As an active member of the local ecumenical ministerial association, Father Subb also cited ways the Holy Family and Divine Savior communities reach out through this ministers’ group. For instance, they donate money to the association’s benevolence fund to assist transients; the homeless; and Macon Helps, a service organization. Mission members also take part in local ecumenical prayer services as well as Easter and Thanksgiving services.
In addition, the parish has given clothes remaining from its yard sale – as well as those donated by its sister parish, St. Raphael in Oshkosh, Wisconsin, to migrant tobacco workers. And the recently established parish youth group has done service projects such as home and yard clean-up for local residents. Also, parishioners participate in the annual Relay for Life Walk to fight cancer.
In Father Subb’s view, the two-year-old Knights of Columbus council at Holy Family has been a great support to the parish. Grand Knight John Boxold explained that the Knights are “the pastor’s right hand. Whenever volunteers are needed, we are committed to being there to help.” They also hold fundraisers to benefit mission efforts.
Brother Larry Johnson was elected as second vice president of Glenmary in June 2015. He’s now juggling multiple roles and responsibilities while splitting time between Lafayette and the society’s headquarters in Cincinnati. “We try to support one another as fellow team members,” said Father Subb.
In Lafayette, Brother Larry is still assisting with the parish’s music ministry, youth group, and Vacation Bible School as time allows. And he’s responsible for disseminating money donated by an anonymous priest from another diocese, who has an admiration for Glenmary.
“I rely on Father Vic, as well as local agencies and others, to help identify people with pressing needs for financial help,” said Brother Larry. “I’m also funding outreach work by the Macon County ministerial association and Celina-area churches.”
The Vacation Bible School was coordinated the last three summers by the Jesus the Good Shepherd Parish youth group from Owings, Maryland. “They’ve done a wonderful job of outreach to children from the mission and larger community,” Father Subb said. “They also transport the kids, including those from other counties. In 2015, 111 children came!”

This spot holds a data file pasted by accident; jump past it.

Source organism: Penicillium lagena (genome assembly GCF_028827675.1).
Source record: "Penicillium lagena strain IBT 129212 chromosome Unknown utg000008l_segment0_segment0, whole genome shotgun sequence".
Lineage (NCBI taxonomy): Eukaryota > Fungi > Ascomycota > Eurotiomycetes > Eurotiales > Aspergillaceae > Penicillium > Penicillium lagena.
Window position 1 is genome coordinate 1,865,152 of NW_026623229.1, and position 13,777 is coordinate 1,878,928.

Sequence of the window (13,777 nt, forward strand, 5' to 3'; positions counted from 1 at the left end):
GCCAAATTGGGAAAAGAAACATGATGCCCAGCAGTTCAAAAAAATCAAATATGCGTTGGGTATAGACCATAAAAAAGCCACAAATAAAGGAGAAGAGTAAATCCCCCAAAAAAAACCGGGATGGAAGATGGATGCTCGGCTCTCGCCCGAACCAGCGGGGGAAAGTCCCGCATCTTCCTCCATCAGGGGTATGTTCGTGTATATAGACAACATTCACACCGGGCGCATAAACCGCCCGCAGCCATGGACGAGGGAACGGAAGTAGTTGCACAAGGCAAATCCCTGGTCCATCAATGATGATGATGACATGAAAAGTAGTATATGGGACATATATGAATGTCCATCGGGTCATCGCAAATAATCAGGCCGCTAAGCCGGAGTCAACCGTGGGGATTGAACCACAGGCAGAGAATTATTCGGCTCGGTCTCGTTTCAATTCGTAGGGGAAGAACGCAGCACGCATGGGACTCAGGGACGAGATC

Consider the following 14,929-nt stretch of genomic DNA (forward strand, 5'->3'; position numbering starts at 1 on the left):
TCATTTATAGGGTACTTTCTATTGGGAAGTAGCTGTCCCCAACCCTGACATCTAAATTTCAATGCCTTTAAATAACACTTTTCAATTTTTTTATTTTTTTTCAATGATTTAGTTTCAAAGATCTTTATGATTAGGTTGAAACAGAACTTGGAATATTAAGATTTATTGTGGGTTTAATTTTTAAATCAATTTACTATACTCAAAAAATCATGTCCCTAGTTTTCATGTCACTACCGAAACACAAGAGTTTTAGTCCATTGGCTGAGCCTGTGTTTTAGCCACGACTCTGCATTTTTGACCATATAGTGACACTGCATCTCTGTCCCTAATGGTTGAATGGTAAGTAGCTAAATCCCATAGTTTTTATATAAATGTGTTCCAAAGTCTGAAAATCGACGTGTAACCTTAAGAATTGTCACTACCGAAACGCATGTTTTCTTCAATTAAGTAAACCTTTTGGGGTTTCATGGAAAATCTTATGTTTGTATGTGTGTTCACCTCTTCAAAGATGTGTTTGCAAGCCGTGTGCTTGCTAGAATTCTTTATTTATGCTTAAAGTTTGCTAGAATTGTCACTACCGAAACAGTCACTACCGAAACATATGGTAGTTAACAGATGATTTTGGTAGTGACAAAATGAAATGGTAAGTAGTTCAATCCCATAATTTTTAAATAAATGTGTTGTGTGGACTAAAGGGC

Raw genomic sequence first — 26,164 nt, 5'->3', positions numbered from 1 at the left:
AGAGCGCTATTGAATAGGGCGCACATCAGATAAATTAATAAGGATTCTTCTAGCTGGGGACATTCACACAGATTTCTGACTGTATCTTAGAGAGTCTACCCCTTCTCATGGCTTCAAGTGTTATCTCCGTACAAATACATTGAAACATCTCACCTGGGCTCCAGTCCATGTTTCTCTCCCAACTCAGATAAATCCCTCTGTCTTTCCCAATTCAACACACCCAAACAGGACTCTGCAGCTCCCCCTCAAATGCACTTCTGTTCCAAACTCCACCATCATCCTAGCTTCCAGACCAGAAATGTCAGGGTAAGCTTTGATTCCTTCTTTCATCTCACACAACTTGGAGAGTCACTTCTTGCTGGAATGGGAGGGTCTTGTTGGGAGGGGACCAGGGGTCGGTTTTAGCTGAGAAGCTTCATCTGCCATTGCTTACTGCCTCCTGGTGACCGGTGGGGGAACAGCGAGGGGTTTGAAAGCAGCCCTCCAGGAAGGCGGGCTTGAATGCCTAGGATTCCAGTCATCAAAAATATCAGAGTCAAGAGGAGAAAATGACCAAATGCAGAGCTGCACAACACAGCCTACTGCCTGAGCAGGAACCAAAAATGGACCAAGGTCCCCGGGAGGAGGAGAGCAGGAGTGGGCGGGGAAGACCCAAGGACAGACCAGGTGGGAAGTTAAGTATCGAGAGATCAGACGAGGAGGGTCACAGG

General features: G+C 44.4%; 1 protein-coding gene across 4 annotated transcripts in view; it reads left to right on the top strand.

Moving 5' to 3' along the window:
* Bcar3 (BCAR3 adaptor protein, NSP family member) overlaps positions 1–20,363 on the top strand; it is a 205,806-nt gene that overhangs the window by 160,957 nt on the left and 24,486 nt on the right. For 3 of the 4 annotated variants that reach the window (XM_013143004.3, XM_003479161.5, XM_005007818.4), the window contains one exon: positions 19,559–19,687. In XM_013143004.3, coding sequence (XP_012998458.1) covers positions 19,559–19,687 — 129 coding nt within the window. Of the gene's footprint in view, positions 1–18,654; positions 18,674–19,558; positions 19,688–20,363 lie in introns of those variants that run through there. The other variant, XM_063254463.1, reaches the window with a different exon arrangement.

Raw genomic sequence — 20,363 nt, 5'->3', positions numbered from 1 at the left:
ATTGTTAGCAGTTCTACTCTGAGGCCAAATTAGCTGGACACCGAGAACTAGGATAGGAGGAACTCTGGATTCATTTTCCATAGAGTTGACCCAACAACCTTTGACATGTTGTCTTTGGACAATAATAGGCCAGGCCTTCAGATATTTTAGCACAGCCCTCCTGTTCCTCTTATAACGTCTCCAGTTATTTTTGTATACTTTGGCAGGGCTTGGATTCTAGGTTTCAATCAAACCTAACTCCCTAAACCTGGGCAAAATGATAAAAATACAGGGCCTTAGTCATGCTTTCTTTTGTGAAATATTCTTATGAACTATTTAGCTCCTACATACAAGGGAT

And then there are Father Subb’s many personal ministries. He has gained a widespread reputation for unremitting kindness, and strong communication, contributing to the mission’s welcoming environment and outreach. In addition, he regularly visits homebound parishioners, those in nursing facilities, as well as prisoners and migrant workers. He also makes time to help many area immigrants complete legal paperwork as they work toward permanent residency.
“We feel welcome here, like part of a family,” said parishoner Guadalupe Franco. “Also, Father Vic has that way of talking to, reaching and helping everyone. He’s a really friendly priest and can’t say no to anyone. He visits migrant workers and prisoners. And he takes time to visit homes, including ours. Our whole family feels good about being here.”
Father Subb visits the Macon County Jail weekly, celebrating Mass and administering sacraments to inmates – as well as talking with, praying with and blessing them. “We try to support them after they’re released, too,” he said, “so they can get reconnected to the community.”
He also regularly travels to eight migrant worker camps near area tobacco fields – and searches for more. “I believe we have to be a lifeline for them,” he said. “First and foremost, I go to see if they’re OK, because there’s a lot of sickness in the camps. Mission members have been very willing to transport migrant workers to doctor appointments or other destinations when farm owners don’t.
“Their workday runs from about 5 a.m. to 8 p.m. So when I visit, there is usually time only for brief conversations, prayers and blessings. But I also invite them to go on field trips on off days so they can see things besides tobacco fields and Walmart.”
Looking ahead, Father Subb said, “One of Holy Family mission’s blessings is our diversity of backgrounds and ages. If we keep striving to be a unified, loving community that reaches out to others, we’ll be successful in our future efforts and will keep witnessing to the joy of the Gospel, as Pope Francis says.”
Editor’s Note: This article first appeared in the Winter 2015 issue of Glenmary Challenge, a publication of Glenmary Home Missioners. Founded in 1939, Glenmary is a Catholic society of priests and brothers who, along with coworkers, establish the Catholic Church and serve the spiritually and materially poor in rural counties of Appalachia and the South. For more information about Glenmary Home Missioners and their ministries, visit www.glenmary.org.
Dale Hanson is a staff member of the Communications Department of Glenmary Home Missioners.